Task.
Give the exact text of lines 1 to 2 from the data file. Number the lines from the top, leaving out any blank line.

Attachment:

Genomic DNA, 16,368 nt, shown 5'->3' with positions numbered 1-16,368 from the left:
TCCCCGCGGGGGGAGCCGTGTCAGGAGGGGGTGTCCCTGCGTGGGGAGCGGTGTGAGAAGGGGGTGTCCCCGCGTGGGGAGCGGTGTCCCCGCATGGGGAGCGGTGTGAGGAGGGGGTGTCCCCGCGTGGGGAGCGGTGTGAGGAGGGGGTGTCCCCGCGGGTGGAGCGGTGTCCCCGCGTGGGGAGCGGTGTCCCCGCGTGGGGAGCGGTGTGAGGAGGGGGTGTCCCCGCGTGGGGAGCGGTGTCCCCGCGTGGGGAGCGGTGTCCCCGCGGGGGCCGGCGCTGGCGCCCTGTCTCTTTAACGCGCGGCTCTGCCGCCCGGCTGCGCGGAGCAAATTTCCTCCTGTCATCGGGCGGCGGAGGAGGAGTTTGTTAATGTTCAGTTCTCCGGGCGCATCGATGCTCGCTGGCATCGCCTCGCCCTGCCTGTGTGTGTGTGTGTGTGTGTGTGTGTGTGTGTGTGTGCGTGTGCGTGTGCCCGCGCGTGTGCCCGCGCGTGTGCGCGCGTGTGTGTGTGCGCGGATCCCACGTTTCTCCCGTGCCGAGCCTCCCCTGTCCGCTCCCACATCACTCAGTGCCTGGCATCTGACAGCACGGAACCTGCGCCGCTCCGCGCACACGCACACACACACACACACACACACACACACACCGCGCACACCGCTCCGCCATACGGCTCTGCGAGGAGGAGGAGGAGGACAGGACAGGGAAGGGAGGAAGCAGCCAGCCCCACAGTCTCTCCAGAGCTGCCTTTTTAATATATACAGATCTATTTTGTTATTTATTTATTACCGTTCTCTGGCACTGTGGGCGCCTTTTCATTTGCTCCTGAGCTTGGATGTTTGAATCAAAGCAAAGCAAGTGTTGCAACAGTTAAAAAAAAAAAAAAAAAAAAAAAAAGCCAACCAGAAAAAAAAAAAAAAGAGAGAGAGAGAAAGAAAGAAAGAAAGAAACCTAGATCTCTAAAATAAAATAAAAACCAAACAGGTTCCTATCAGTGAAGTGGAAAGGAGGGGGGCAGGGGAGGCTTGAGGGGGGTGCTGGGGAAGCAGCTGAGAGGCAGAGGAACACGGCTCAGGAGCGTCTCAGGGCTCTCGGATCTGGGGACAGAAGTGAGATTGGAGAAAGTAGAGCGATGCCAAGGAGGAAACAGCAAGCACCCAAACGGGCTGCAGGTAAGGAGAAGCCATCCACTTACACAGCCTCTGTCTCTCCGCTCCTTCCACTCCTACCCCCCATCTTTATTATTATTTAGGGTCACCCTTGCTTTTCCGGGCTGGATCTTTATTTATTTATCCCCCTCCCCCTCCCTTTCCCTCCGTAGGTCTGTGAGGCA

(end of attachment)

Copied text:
Genomic DNA, 16,368 nt, shown 5'->3' with positions numbered 1-16,368 from the left:
TCCCCGCGGGGGGAGCCGTGTCAGGAGGGGGTGTCCCTGCGTGGGGAGCGGTGTGAGAAGGGGGTGTCCCCGCGTGGGGAGCGGTGTCCCCGCATGGGGAGCGGTGTGAGGAGGGGGTGTCCCCGCGTGGGGAGCGGTGTGAGGAGGGGGTGTCCCCGCGGGTGGAGCGGTGTCCCCGCGTGGGGAGCGGTGTCCCCGCGTGGGGAGCGGTGTGAGGAGGGGGTGTCCCCGCGTGGGGAGCGGTGTCCCCGCGTGGGGAGCGGTGTCCCCGCGGGGGCCGGCGCTGGCGCCCTGTCTCTTTAACGCGCGGCTCTGCCGCCCGGCTGCGCGGAGCAAATTTCCTCCTGTCATCGGGCGGCGGAGGAGGAGTTTGTTAATGTTCAGTTCTCCGGGCGCATCGATGCTCGCTGGCATCGCCTCGCCCTGCCTGTGTGTGTGTGTGTGTGTGTGTGTGTGTGTGTGTGTGCGTGTGCGTGTGCCCGCGCGTGTGCCCGCGCGTGTGCGCGCGTGTGTGTGTGCGCGGATCCCACGTTTCTCCCGTGCCGAGCCTCCCCTGTCCGCTCCCACATCACTCAGTGCCTGGCATCTGACAGCACGGAACCTGCGCCGCTCCGCGCACACGCACACACACACACACACACACACACACACACCGCGCACACCGCTCCGCCATACGGCTCTGCGAGGAGGAGGAGGAGGACAGGACAGGGAAGGGAGGAAGCAGCCAGCCCCACAGTCTCTCCAGAGCTGCCTTTTTAATATATACAGATCTATTTTGTTATTTATTTATTACCGTTCTCTGGCACTGTGGGCGCCTTTTCATTTGCTCCTGAGCTTGGATGTTTGAATCAAAGCAAAGCAAGTGTTGCAACAGTTAAAAAAAAAAAAAAAAAAAAAAAAAGCCAACCAGAAAAAAAAAAAAAAGAGAGAGAGAGAAAGAAAGAAAGAAAGAAACCTAGATCTCTAAAATAAAATAAAAACCAAACAGGTTCCTATCAGTGAAGTGGAAAGGAGGGGGGCAGGGGAGGCTTGAGGGGGGTGCTGGGGAAGCAGCTGAGAGGCAGAGGAACACGGCTCAGGAGCGTCTCAGGGCTCTCGGATCTGGGGACAGAAGTGAGATTGGAGAAAGTAGAGCGATGCCAAGGAGGAAACAGCAAGCACCCAAACGGGCTGCAGGTAAGGAGAAGCCATCCACTTACACAGCCTCTGTCTCTCCGCTCCTTCCACTCCTACCCCCCATCTTTATTATTATTTAGGGTCACCCTTGCTTTTCCGGGCTGGATCTTTATTTATTTATCCCCCTCCCCCTCCCTTTCCCTCCGTAGGTCTGTGAGGCA